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Interesting facts about space.

Oxygen isotopes on the Earth and Moon measure the same according to the specimens gathered from the Moon, meaning that the Earth and Moon did indeed form at the same distance from the Sun. Finding a theory that could satisfy all three of these specific facts would prove to be rather difficult. There have been three major theories about how the moon was created that have been discounted. Below we will discover what each of these three theories proposed and why they were deemed to be unlikely or impossible. The Fission Theory. The Fission Theory proposes that the Moon was created in the early history of our solar system when something caused the Earth to break apart and a large part of the Earth was cast into space which eventually formed into the Moon. This idea supported the fact that the Earth and Moon share similar mantles, but where this theory falls apart involves the actual physics it would take to create such a scenario. The amount of angular momentum and energy required to create this situation would make the current placement of the Earth and Moon next to impossible. Thus, the fission theory has been deemed incorrect. The Capture Theory. The Capture Theory contends that the Moon came to be obtained by the Earth after it formed in a different location in the solar system, shedding light on the Moon's different composition. There are a couple problems with this scenario. Since we know that the Earth and Moon have the same oxygen isotopes on their surfaces, therefore meaning they would have the same amount of baking from the Sun, it doesn't explain how the Moon would have encountered the extra baking on its surface. The physics behind this call for a lot of specific things to happen, such as the Moon entering Earth's gravitational speed at just the right speed, at just the right distance to allow for the current set-up. Not only would it have to approach the Earth with these two requirements, but there would also have to be something that could slow the Moon down., however, capture into the Moon's present orbit is very improbable. Something would have to slow it down with just the right gravitational pull to cause the Moon to fall into Earth's orbit. While complicated, this could have been possible, but it is very unlikely. The Co-Formation Theory.



and here is another

The people of the Moon are well aware of the barren, austere conditions and the life threatening dangers on the moon's surface. As very orderly and self-disciplined citizens or as their brains have been programmed to do so, the people of the moon always keep away from those egresses and never attempt to go out to explore the outer surface.



and finally

Pluto itself is a relatively large denizen of the distant Kuiper Belt, that orbits our Sun in the frigid company of a vast multitude of other bewitching and mysterious icy objects. Like other Kuiper Belt Objects (KBOs), Pluto is thought to be composed primarily of ice and rock. It is an intriguing frozen "oddball", a mere 1/6 the mass of Earth's own Moon and 1/3 its volume. Pluto also has a highly inclined, eccentric orbit that carries it from 30 to 49 Astronomical Units (AU) from our Sun. One AU is equal to the mean Earth-Sun separation of 93,000,000 miles. As a result, Pluto periodically moves towards our Sun at a distance that is closer to our Star than Neptune. Very fortunately for both Neptune and Pluto, an orbital resonance with Neptune prevents the duo from crashing into each other.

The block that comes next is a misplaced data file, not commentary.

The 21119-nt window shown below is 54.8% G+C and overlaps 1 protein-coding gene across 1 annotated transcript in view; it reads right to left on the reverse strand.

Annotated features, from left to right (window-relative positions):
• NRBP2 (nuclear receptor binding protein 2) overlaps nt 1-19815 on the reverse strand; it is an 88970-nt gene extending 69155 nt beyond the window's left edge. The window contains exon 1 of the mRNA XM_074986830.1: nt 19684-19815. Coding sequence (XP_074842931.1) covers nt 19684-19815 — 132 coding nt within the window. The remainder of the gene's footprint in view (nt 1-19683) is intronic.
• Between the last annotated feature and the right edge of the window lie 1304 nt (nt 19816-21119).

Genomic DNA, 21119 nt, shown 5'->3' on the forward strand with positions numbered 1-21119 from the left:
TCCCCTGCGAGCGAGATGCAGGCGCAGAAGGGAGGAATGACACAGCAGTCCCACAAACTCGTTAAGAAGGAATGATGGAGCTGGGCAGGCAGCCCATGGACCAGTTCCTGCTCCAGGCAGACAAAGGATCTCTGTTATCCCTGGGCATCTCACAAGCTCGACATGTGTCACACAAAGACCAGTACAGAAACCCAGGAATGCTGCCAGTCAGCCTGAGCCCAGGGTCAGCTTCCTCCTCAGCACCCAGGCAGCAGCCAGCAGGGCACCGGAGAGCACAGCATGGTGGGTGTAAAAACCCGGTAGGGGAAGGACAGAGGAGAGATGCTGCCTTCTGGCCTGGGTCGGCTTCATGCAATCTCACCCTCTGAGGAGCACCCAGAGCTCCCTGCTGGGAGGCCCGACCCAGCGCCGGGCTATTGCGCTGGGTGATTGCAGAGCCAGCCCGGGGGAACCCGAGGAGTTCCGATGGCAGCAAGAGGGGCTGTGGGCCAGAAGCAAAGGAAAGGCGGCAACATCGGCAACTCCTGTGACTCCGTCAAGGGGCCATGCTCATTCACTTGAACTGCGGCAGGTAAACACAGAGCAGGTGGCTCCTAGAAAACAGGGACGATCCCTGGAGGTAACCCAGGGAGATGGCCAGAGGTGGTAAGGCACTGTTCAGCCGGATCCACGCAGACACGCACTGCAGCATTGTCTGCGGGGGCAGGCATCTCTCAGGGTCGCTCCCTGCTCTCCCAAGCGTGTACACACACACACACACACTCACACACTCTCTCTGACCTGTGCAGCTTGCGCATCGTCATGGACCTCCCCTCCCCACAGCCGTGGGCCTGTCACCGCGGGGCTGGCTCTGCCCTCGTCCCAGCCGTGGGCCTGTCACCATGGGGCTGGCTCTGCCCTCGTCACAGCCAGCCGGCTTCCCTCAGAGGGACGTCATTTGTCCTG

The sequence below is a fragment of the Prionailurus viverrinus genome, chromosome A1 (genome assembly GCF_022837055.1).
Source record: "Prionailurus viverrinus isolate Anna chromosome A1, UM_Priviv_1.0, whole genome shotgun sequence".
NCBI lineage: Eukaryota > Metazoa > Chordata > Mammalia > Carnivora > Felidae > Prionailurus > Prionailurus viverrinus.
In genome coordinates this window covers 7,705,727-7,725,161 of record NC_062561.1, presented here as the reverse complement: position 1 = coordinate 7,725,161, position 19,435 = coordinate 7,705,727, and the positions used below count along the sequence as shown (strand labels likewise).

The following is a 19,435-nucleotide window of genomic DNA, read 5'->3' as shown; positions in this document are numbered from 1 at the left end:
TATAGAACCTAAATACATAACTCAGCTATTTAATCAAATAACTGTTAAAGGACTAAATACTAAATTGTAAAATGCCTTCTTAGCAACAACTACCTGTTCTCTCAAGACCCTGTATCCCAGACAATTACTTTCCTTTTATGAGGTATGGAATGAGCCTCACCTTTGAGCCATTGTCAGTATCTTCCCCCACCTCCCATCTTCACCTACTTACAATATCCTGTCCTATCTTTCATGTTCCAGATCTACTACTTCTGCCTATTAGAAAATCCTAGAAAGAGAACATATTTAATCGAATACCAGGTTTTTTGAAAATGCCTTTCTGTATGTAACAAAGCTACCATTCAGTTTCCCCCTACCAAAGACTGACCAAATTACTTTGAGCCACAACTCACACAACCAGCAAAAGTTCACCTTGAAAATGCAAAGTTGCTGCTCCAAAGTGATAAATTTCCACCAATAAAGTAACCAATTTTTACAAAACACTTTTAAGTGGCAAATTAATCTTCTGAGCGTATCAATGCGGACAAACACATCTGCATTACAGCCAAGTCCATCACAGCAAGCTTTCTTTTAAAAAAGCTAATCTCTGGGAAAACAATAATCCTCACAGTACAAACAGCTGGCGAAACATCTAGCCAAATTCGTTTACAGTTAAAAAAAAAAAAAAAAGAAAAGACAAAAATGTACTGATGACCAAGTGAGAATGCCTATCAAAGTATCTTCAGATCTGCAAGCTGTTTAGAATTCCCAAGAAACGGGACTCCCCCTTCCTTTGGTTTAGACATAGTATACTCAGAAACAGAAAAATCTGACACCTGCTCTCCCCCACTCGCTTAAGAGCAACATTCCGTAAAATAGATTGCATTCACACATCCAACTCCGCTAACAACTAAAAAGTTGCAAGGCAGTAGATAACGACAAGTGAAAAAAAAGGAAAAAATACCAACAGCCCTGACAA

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Of course the moon does not magically turn blue in color. But there are some meteorological phenomena or environmental causes that may make the moon appear blue. These include such things as volcanic ash from any large eruption, fine grains of sand or ice crystals suspended in the atmosphere or even from the smoke of large bush fires. Also, if you have been snug in your cottage under an oil lamp and go outside to look at the moon, it will appear blue. This is because our optical organs are governed by an automatic response to 'white balances' much like that of a digital camera, and it will take a moment for your eyes to adjust from being in 'yellow' light.



The research proposes that the shoreline surrounding Ligeia Mare is possibly porous and may be saturated with liquid hydrocarbons. The data span a period running from local winter to spring, and the astronomers expected that--in a way similar to seasides on Earth--the surrounding solid terrains on Titan would warm much more rapidly than the sea.



"A major difficulty has been to explain why a giant impact on Mars would have left two moons so different from our own Moon, a huge single mass, that also formed from Earth undergoing such an impact," explained Dr. Sebastien Charnoz in a July 4, 2016 Centre National de la Recherche Scientifique (CNRS) Press Release. Dr. Charnoz is a planetary scientist at the Institut de Physique Du Globe De Paris (IPG) who contributed to the new research.